About National Influenza Vaccination Week
CDC established National Influenza Vaccination Week (NIVW) in 2005 to highlight the importance of continuing flu vaccination through the holiday season and beyond.
NIVW 2018 is scheduled for December 2-8, 2018
Flu vaccination coverage estimates from past seasons have shown that few people get vaccinated against influenza after the end of November.
- CDC and its partners choose December for NIVW to remind people that even though the holiday season has begun, it is not too late to get a flu vaccine.
- As long as flu viruses are spreading and causing illness, vaccination should continue throughout flu season in order to protect as many people as possible against flu.
- Vaccination efforts should continue through the holiday season and beyond. It’s not too late to vaccinate.
- Getting vaccinated later can still be beneficial and should be done as soon as possible before flu begins spreading in your community.
- Even if you haven’t yet been vaccinated and have already gotten sick with flu, you can still benefit from vaccination since the flu vaccine protects against three or four different flu viruses (depending on which flu vaccine you get).
The intense burden of flu
Flu isn’t a “bad cold” and can result in serious health problems (complications), such as pneumonia, bacterial infections, or hospitalizations. Flu can sometimes even lead to death.
- Most people who get flu will recover in a few days to less than two weeks, but some people will develop serious flu complications
- During the 2017-2018 flu season, CDC estimates flu caused:
- 49 million flu illnesses – more than the combined populations of Texas and Florida
- 960,000 flu hospitalizations – more than the number of staffed hospital beds in the United States
- 79,000 deaths – more than the average number of people who attend the Super Bowl each year
- All people are at risk for serious flu-related complications and certain groups are at higher risk
- People at high risk of serious flu complications include young children, pregnant women, people with certain chronic health conditions like asthma, diabetes, heart disease or lung disease, and people 65 years and older.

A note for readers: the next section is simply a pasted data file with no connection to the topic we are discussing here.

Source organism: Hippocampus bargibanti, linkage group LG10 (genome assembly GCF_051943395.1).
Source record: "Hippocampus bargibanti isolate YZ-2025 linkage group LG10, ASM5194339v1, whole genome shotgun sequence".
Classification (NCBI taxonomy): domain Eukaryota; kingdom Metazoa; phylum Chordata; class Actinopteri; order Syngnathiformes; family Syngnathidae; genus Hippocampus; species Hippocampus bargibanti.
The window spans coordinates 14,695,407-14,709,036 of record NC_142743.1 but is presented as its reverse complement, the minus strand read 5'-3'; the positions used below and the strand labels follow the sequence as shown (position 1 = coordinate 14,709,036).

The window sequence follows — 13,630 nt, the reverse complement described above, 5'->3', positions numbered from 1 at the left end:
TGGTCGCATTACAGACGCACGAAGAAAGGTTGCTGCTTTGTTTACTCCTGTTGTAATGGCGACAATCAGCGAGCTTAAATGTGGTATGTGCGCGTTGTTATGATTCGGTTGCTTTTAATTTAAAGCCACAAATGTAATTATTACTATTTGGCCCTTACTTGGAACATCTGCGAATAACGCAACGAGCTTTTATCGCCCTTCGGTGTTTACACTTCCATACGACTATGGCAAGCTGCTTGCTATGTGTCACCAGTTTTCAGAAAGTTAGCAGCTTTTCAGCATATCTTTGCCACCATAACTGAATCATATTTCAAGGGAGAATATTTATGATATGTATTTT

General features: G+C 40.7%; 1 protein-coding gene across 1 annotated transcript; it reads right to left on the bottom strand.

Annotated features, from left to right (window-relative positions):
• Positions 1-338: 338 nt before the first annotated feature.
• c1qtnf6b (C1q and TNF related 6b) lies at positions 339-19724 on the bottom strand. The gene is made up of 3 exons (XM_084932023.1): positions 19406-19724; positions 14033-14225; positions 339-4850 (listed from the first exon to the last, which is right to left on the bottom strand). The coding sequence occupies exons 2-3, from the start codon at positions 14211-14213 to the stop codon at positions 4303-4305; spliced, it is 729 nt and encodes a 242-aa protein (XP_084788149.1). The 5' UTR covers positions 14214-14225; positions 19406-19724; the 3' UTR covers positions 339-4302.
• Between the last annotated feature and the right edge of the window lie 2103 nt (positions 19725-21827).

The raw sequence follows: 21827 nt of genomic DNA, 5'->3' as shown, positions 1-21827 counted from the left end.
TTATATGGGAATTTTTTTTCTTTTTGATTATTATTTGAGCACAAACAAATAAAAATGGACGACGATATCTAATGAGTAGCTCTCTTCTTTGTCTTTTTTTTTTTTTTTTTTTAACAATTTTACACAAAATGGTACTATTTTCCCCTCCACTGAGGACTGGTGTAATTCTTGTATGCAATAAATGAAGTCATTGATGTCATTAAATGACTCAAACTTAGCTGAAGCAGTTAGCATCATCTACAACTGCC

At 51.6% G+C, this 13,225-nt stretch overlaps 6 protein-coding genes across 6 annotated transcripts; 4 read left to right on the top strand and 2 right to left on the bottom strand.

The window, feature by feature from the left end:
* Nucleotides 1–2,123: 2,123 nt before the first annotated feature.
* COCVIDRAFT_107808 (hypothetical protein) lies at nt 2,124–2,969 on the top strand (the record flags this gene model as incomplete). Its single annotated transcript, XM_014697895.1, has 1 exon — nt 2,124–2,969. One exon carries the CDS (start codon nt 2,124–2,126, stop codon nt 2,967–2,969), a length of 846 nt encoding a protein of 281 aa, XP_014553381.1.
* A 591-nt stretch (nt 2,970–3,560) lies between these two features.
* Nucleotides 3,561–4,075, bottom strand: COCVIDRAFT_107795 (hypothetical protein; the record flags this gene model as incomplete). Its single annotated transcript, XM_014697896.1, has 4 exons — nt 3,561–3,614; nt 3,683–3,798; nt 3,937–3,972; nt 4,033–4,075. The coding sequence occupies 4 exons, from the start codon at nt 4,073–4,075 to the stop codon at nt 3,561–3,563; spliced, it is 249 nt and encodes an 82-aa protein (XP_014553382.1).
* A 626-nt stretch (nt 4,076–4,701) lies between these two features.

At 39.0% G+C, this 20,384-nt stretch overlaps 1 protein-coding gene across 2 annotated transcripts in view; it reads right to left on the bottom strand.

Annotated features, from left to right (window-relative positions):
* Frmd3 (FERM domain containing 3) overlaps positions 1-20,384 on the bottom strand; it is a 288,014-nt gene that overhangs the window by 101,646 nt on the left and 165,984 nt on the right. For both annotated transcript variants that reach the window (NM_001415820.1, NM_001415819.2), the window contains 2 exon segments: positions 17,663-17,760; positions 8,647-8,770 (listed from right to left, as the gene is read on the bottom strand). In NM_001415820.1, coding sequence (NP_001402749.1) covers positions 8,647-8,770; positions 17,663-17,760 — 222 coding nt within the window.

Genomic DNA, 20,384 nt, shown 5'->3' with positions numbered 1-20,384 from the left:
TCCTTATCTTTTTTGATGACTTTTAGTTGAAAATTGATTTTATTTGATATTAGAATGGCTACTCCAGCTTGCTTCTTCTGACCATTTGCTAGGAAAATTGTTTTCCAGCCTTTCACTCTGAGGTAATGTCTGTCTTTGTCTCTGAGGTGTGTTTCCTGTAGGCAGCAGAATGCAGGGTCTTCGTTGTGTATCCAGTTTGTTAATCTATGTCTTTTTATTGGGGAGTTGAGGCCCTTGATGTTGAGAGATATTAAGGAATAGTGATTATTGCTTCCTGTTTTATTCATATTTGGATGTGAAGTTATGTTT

- For people at high risk, getting the flu can be more serious than for other people. Flu is more likely to lead to serious flu complications that can result in hospitalization or even death.
- Anyone who gets flu can pass it to someone at high risk of severe illness, including children younger than 6 months who are too young to get a flu vaccine.
The Many Benefits of Flu Vaccination
A flu vaccine has many benefits.
- Flu vaccination can keep you from getting sick with flu.
- During the 2016-2017 flu season, flu vaccine prevented an estimated:
- 5.3 million flu illnesses – about the population of the Atlanta metropolitan area
- 2.6 million flu medical visits – more than the number of students in all K-12 schools in Florida
- 85,000 flu hospitalizations – more than the number of hospital beds in California and Oregon
- Flu vaccination helps prevent serious medical events associated with some chronic conditions.
- Vaccination has been associated with lower rates of some cardiac events among people with heart disease, especially among those who had had a cardiac event in the past year.
- Flu vaccination also has been shown in separate studies to be associated with reduced hospitalizations among people with diabetes and chronic lung disease.
- Vaccination helps protect women during and after pregnancy.
- A 2018 study showed that getting a flu shot reduced a pregnant woman’s risk of being hospitalized with flu by an average of 40 percent.
- Flu vaccine can be life-saving in children.
- A 2017 study was the first of its kind to show that flu vaccination can significantly reduce a child’s risk of dying from flu.
- Flu vaccination has been shown in several studies to reduce severity of illness in people who get vaccinated, but still get sick.
- Getting vaccinated yourself may also protect the people around you, including those who are most vulnerable to serious flu illness, like babies and young children, older people, and people with certain chronic health conditions.
- Page last reviewed: November 7, 2018
- Page last updated: November 7, 2018
- Content source:
- Centers for Disease Control and Prevention, National Center for Immunization and Respiratory Diseases (NCIRD)
- Page maintained by: Office of the Associate Director for Communication, Digital Media Branch, Division of Public Affairs